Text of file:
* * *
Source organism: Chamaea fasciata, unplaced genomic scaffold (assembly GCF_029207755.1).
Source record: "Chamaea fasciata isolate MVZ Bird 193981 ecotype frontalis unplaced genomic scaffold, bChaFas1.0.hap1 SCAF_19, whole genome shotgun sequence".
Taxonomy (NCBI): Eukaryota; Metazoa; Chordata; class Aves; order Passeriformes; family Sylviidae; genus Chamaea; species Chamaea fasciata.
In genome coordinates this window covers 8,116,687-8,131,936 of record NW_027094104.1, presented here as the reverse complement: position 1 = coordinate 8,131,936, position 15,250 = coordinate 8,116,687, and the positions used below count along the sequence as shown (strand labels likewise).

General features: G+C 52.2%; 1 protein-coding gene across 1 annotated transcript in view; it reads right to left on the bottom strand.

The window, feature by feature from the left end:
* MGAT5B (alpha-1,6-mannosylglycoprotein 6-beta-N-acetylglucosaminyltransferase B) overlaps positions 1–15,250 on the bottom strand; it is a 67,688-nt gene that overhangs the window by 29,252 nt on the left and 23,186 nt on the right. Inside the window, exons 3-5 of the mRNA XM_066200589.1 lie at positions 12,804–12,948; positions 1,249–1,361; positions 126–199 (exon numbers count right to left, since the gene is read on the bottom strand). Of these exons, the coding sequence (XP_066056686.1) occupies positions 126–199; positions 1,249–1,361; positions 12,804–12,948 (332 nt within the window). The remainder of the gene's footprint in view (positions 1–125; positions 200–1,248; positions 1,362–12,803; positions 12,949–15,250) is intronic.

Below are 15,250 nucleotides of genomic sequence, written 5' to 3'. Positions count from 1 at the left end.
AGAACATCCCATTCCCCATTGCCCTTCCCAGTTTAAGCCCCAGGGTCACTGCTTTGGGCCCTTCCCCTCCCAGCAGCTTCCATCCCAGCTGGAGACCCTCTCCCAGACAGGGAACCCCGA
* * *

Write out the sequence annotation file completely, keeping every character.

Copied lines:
Source organism: Chamaea fasciata, unplaced genomic scaffold (assembly GCF_029207755.1).
Source record: "Chamaea fasciata isolate MVZ Bird 193981 ecotype frontalis unplaced genomic scaffold, bChaFas1.0.hap1 SCAF_19, whole genome shotgun sequence".
Taxonomy (NCBI): Eukaryota; Metazoa; Chordata; class Aves; order Passeriformes; family Sylviidae; genus Chamaea; species Chamaea fasciata.
In genome coordinates this window covers 8,116,687-8,131,936 of record NW_027094104.1, presented here as the reverse complement: position 1 = coordinate 8,131,936, position 15,250 = coordinate 8,116,687, and the positions used below count along the sequence as shown (strand labels likewise).

General features: G+C 52.2%; 1 protein-coding gene across 1 annotated transcript in view; it reads right to left on the bottom strand.

The window, feature by feature from the left end:
* MGAT5B (alpha-1,6-mannosylglycoprotein 6-beta-N-acetylglucosaminyltransferase B) overlaps positions 1–15,250 on the bottom strand; it is a 67,688-nt gene that overhangs the window by 29,252 nt on the left and 23,186 nt on the right. Inside the window, exons 3-5 of the mRNA XM_066200589.1 lie at positions 12,804–12,948; positions 1,249–1,361; positions 126–199 (exon numbers count right to left, since the gene is read on the bottom strand). Of these exons, the coding sequence (XP_066056686.1) occupies positions 126–199; positions 1,249–1,361; positions 12,804–12,948 (332 nt within the window). The remainder of the gene's footprint in view (positions 1–125; positions 200–1,248; positions 1,362–12,803; positions 12,949–15,250) is intronic.

Below are 15,250 nucleotides of genomic sequence, written 5' to 3'. Positions count from 1 at the left end.
AGAACATCCCATTCCCCATTGCCCTTCCCAGTTTAAGCCCCAGGGTCACTGCTTTGGGCCCTTCCCCTCCCAGCAGCTTCCATCCCAGCTGGAGACCCTCTCCCAGACAGGGAACCCCGA